As you exit the military to begin your civilian career, you'll likely take inventory of the exportable skills, transferrable talents and relevant experiences that might make you a viable candidate. Then you'll consider what kind of job you want and the compensation package you desire.
But have you considered your reputation? What if you learned that the way others perceive you could be more valuable than certifications or track record? Would it surprise you to hear that people perceiving you negatively could hurt your chances of landing your dream job?
What Is Reputation?
Reputation is how you're known and the beliefs others have of you. The people you interact with, those who've heard of you or people who find you online form beliefs about who you are, what you value and what you can offer. Then, based on those beliefs and what they perceive, they decide whether they want to get to know you and possibly hire or engage with you.
As you exit the military, your reputation may be primarily with fellow service members, leaders and civilians you interacted with as part of your job in uniform. Perhaps you joined platforms, such as LinkedIn and Facebook, where your reputation became accessible to people you've not directly been in contact with. As you move out of the military and into the private sector, managing the way others perceive you will -- and should -- become important.
Remember: Others decide whether to hire you, refer you, endorse and/or support you based on how they perceive you.
There are many things that can impact your reputation negatively, including:
- Mistakes or behavior that isn't deemed appropriate and causes others to feel uncomfortable
- Posting something online that you later regret (because it was offensive, misunderstood or inappropriate)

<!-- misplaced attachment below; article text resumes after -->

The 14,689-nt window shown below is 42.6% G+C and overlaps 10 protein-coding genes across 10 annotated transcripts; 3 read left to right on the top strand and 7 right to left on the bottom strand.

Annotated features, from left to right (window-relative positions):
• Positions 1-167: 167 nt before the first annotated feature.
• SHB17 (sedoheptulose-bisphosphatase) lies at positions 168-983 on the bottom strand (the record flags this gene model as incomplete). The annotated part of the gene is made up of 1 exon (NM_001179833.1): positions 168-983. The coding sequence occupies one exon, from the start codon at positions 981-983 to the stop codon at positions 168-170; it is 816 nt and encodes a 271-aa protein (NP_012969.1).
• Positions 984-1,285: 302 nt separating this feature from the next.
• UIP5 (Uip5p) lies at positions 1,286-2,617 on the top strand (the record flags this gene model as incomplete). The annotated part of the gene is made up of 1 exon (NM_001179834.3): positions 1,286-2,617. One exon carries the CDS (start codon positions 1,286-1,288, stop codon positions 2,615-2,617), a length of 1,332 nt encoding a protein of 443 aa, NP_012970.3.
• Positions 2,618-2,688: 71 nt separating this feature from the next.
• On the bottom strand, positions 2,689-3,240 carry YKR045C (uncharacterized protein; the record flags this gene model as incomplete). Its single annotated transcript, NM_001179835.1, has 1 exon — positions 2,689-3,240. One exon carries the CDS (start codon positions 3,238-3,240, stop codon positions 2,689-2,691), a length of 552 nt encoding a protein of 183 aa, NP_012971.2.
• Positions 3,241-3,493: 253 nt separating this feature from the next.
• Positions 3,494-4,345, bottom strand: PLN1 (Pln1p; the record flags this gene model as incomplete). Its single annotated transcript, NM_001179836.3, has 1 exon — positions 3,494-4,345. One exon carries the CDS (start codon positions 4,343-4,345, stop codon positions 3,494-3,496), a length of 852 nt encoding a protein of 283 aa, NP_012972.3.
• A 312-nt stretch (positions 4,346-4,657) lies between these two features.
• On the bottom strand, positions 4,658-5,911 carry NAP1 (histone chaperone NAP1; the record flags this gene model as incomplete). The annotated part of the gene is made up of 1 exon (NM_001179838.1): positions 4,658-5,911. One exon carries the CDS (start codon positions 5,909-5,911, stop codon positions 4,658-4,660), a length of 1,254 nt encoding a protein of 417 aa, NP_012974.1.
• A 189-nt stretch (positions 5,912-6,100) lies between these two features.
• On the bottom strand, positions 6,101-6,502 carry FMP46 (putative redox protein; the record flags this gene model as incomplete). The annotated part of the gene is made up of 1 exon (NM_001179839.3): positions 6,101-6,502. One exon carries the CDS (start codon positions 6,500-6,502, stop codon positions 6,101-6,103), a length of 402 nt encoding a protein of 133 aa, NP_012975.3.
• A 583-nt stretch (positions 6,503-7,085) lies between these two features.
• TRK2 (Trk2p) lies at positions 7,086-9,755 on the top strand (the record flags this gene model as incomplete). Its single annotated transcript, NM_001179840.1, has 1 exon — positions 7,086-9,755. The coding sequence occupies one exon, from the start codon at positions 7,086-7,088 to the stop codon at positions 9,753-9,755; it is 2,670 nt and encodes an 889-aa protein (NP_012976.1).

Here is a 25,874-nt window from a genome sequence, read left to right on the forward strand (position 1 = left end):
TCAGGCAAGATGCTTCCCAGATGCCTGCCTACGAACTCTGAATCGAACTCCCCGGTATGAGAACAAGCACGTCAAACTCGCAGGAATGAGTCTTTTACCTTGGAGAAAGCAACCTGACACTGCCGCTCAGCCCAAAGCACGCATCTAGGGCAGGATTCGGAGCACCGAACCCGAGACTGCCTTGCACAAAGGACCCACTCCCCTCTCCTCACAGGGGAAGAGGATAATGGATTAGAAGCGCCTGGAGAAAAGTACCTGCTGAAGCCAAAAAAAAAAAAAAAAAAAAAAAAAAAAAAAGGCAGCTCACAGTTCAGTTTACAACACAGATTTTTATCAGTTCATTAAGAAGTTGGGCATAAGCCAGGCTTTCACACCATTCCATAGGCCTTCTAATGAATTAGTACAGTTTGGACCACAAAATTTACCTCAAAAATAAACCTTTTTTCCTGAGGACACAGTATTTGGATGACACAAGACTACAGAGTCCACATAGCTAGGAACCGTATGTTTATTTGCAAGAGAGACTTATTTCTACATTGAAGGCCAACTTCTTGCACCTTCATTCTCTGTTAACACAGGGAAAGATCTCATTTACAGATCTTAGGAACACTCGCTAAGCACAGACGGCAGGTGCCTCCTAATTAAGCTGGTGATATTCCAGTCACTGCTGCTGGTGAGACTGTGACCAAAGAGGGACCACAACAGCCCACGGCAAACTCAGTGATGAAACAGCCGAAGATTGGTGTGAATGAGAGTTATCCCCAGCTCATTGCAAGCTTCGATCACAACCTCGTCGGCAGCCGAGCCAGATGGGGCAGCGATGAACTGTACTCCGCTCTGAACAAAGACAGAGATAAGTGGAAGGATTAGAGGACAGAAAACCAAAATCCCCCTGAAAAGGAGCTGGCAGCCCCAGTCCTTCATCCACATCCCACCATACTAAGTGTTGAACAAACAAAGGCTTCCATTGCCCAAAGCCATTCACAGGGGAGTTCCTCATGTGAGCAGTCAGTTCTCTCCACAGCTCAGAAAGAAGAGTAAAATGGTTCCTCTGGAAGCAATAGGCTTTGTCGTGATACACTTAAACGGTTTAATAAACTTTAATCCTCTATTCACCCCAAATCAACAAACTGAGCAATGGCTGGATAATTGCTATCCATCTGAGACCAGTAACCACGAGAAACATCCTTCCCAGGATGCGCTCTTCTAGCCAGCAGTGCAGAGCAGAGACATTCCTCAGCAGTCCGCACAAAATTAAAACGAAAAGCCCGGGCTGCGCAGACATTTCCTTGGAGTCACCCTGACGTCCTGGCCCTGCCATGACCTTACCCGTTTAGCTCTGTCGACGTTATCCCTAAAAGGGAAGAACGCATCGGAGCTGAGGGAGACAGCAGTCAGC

- Associating with people who have tarnished reputations (guilt by association)
And the list goes on. It's also troubling to hear, but you may find your reputation tarnished through no fault of your own: You were in the wrong place at the wrong time, were misunderstood (that can be a real problem for veterans who become characterized by myths and misperceptions about "all veterans") or were the subject of workplace mobbing, bullying and scapegoating.
When Your Reputation Needs Fixing:
In my new book, "Control the Narrative: The Executive's Guide to Building, Pivoting and Repairing Your Reputation," I offer several steps to repair reputation damage.
Step 1: Assess the Damage
"... Ask yourself if there's truth to what's unfolding. Is someone spreading rumors about you and your abilities? … Did you lose your cool with a peer in front of the company and someone filmed it? ... As best you can, evaluate what has happened, what potentially can come from it, and what impact (positive or negative) it can have on your career and reputation."
Step 2: Don't Ignore the Situation
"... Ignoring the situation can give others the time to create and build a narrative that works against you. While your strategy may include holding back for a bit, always be prepared to respond."
Step 3: Resist Taking Down All of Your Social Media
"...Your strategy for working through the situation will dictate how, when and where to remove yourself online, but remember that by doing this, you're removing any possibility someone learns a contrary view to what they've seen that's unflattering or hurtful."
Step 4: Separate Emotion from Fact
"... When you get emotional about the situation, you might react spontaneously, erratically and defensively, which means you are not acting with intention and clarity. Instead, surround yourself with a team ... who will help you maintain perspective, keep you calm and advise you on the options presenting themselves."
Step 5: Set Goals and Create Action Steps
"Fashion a plan to articulate where you are now, where you want to be and how you'll get there. ... Set a clear goal and then chart the steps you'll need to implement to achieve that goal."
You might need to apologize to someone, refrain from mentioning what happened or take accountability for your actions publicly. Each of these steps should be considered carefully.
A poor or tarnished reputation can be devastating to your personal and professional life. Instead of hoping things will resolve themselves, take control, recognize the issue and then resolve it.
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